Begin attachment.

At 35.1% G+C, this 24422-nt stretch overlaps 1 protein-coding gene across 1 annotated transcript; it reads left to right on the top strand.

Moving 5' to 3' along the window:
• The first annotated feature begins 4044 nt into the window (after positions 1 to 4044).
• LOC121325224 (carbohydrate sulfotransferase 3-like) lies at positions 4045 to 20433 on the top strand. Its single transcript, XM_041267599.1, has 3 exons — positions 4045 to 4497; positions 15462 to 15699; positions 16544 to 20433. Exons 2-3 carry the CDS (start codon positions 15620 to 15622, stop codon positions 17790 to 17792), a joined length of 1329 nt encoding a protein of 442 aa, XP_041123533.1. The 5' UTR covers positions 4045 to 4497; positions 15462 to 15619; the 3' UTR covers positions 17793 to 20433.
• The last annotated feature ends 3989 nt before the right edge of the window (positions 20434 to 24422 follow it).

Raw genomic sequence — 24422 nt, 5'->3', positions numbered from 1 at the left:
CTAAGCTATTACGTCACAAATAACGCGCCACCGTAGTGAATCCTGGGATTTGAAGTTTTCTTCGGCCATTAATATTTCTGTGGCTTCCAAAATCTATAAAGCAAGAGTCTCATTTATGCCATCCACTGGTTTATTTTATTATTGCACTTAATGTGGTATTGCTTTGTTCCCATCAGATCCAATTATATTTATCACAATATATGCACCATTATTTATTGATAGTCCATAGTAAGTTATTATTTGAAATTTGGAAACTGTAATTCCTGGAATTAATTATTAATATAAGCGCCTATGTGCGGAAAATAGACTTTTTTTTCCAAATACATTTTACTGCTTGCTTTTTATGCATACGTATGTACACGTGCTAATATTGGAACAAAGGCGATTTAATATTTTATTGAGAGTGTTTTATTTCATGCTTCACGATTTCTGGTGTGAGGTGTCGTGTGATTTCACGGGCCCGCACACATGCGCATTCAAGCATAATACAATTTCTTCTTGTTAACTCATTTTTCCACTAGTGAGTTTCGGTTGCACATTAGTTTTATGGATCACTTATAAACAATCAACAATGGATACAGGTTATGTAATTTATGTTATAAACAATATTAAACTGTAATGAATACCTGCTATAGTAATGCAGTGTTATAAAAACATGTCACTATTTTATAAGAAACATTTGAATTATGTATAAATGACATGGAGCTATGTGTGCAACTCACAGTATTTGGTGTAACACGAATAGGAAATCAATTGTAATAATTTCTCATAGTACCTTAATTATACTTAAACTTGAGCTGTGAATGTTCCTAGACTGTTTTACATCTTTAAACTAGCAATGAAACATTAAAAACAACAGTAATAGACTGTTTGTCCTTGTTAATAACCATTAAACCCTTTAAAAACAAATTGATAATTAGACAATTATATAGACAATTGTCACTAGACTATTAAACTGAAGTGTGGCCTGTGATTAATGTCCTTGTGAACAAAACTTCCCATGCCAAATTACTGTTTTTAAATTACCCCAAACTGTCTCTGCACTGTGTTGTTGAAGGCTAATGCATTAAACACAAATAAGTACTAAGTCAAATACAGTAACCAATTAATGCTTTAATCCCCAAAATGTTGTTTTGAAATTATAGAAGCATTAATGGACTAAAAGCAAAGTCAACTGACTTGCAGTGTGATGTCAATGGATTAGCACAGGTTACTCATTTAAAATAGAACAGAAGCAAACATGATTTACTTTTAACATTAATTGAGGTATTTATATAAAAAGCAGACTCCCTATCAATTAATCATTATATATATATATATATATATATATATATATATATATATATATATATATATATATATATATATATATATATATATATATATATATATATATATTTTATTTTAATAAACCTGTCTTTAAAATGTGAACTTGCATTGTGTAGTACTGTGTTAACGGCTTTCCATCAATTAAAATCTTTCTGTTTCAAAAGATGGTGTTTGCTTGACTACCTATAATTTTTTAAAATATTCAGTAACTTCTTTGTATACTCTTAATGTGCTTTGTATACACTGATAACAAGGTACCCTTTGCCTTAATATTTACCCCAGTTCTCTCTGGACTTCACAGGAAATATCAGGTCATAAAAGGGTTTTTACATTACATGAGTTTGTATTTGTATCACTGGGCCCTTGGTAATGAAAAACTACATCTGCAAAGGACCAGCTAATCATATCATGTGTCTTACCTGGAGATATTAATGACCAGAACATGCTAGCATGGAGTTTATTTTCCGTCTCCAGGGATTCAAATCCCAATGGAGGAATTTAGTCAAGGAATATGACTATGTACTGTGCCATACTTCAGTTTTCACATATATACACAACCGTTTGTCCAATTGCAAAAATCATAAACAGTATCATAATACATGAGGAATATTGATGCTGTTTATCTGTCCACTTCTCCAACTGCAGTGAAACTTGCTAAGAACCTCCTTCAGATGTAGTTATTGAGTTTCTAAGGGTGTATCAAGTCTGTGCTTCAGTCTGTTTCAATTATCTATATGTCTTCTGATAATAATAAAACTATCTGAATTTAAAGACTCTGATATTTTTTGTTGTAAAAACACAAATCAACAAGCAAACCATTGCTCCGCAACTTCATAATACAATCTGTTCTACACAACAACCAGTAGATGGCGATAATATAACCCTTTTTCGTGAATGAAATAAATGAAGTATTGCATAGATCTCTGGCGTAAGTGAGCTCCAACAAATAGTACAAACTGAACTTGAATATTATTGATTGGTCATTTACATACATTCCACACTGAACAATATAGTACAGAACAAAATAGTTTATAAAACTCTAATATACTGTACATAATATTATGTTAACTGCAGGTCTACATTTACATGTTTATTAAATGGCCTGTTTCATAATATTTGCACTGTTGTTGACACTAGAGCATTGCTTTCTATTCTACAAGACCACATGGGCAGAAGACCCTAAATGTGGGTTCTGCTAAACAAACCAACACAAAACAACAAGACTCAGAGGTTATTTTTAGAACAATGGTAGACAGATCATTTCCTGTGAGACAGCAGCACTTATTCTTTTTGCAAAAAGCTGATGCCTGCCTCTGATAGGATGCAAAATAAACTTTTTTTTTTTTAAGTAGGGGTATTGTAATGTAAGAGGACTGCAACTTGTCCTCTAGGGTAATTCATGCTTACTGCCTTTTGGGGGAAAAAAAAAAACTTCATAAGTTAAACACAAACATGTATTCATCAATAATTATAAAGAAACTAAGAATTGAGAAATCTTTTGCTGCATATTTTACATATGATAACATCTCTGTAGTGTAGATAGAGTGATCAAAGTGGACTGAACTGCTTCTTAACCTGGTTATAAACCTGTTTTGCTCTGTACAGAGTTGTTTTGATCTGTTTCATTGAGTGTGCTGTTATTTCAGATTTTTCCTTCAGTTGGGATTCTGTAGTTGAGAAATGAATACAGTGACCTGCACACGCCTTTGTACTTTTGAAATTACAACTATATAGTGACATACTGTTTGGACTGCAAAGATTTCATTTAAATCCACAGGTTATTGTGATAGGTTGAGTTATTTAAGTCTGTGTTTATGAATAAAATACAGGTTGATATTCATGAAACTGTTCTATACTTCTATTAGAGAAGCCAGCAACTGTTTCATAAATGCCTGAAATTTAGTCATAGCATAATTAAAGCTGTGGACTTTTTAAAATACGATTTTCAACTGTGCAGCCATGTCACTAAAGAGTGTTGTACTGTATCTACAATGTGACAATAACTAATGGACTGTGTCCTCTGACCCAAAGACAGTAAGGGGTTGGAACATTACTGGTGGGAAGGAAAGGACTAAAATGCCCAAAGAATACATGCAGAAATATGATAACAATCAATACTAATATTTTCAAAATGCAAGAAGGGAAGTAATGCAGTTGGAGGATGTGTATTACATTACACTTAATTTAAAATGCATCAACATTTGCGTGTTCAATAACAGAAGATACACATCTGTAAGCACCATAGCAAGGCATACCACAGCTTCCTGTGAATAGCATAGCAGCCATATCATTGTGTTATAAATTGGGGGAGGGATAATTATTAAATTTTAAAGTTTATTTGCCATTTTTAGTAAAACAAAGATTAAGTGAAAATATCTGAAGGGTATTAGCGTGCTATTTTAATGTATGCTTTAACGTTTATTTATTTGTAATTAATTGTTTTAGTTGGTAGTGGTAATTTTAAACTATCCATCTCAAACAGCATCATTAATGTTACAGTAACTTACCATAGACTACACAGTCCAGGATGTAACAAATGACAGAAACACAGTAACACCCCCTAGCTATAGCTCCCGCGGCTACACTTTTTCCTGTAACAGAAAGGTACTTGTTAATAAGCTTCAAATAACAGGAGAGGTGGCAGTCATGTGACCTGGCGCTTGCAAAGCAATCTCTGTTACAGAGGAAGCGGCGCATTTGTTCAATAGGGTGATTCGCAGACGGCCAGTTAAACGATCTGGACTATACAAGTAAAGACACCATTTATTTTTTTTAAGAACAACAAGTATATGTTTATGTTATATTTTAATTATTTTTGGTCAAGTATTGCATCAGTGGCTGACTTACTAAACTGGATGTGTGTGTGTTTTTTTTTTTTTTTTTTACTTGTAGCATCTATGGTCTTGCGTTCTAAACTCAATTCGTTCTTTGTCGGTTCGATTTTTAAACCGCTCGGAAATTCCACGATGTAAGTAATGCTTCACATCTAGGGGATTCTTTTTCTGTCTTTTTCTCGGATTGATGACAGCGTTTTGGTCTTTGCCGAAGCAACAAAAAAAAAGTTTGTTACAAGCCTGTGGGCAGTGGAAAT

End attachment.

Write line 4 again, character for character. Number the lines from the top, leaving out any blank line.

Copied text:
• LOC121325224 (carbohydrate sulfotransferase 3-like) lies at positions 4045 to 20433 on the top strand. Its single transcript, XM_041267599.1, has 3 exons — positions 4045 to 4497; positions 15462 to 15699; positions 16544 to 20433. Exons 2-3 carry the CDS (start codon positions 15620 to 15622, stop codon positions 17790 to 17792), a joined length of 1329 nt encoding a protein of 442 aa, XP_041123533.1. The 5' UTR covers positions 4045 to 4497; positions 15462 to 15619; the 3' UTR covers positions 17793 to 20433.